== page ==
In a moment of candor, my mother’s tone turns somber.
“There was something,” she recalls. “Ted’s eyes would get really wide sometimes. Maybe when he was lying, I don’t know.”
(Source: Wikimedia Commons)
When my mother and grandmother learned of Ted’s guilt, it was earth-rattling. In fact, it would be years before they accepted that someone they had known, trusted, and liked, had murdered, tortured, and raped multiple victims. My mother reflects on watching news stories of Bundy’s arrest, conviction, and eventual execution. There’s dark humor there, a familiar coping mechanism in my family. “Grandma and I were never mentioned … I guess because we managed to stay alive.”
Though I’ve long thought about my family’s connection to one of the most notorious serial killers of all time, I wasn’t prepared to write about it. The last thing I want to do is further contribute to the fetishization of an infamous murderer.
While Ted Bundy may be a source of entertainment for many, that’s certainly not the case for victims’ living families or for those few who got away. As Bundy survivor, Carol DaRonch told People in 2019, “It is still hard for me to talk about his victims and their families. … Bundy destroyed a lot of lives, and I came so close.” Though the trauma he inflicted lives on, the beast is long dead.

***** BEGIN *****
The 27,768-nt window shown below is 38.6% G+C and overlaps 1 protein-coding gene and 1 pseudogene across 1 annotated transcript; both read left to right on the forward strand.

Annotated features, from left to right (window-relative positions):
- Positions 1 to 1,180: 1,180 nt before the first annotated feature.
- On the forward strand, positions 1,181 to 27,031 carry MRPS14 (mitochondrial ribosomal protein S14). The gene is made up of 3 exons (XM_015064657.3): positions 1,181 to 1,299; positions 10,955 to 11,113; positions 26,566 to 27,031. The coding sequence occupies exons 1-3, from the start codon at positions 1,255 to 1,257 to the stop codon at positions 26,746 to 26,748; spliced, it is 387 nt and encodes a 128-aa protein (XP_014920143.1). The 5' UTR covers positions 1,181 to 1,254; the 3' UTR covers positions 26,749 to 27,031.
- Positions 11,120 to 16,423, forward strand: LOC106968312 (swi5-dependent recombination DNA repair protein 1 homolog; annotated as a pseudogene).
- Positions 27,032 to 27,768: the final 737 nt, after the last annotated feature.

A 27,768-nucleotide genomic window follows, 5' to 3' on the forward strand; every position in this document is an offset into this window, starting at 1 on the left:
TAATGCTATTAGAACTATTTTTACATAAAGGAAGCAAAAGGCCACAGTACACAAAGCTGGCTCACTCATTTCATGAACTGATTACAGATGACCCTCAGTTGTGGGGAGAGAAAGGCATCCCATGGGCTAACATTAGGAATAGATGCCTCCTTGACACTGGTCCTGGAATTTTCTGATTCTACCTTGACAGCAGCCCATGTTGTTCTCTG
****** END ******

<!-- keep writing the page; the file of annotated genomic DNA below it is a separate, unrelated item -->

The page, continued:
Now, more than 50 years after Bundy would drive my mother to school, I’ve come to think differently about the circumstances. Rather than being potential victims of Bundy, I believe that acquaintances like my mother and my grandmother were a part of Bundy’s cover; unbeknownst to them at the time, they helped form the veneer of normalcy necessary to allow his true nature to go undetected.
True Crime and the Bundy Fascination
Ted Bundy at trial. (Source: Wikimedia Commons)
After a televised trial, during which Bundy brazenly represented himself, Bundy was sentenced to death. He was executed on January 24, 1989.
Still, the fascination with Ted Bundy is alive and well. Numerous documentaries and shows have shed new light on Bundy’s crimes. The broader interest in true crime is complicated, and there’s no single explanation for its draw. But, at least in my case, and this is difficult to admit, my Ted Bundy obsession is less about Bundy himself, and it’s not about the victims: it’s more about me. Because, though I’ve heard the words my own kin use to describe their initial impressions of Bundy – as warm, gregarious, a substitute father figure – I still like to think I might have seen beyond the mask. In other words, I hold tight to a familiar, and perhaps dangerous, illusion: that it could never happen to me. It’s an assumption far more consoling than the alternative: that for some who live among us, the exterior fleece too perfectly conceals the wolf residing underneath.
Matia Query is a freelance writer and the editor of BookLife, the indie author wing of Publishers Weekly. She lives in New York’s Hudson Valley.
Title image via Wikimedia Commons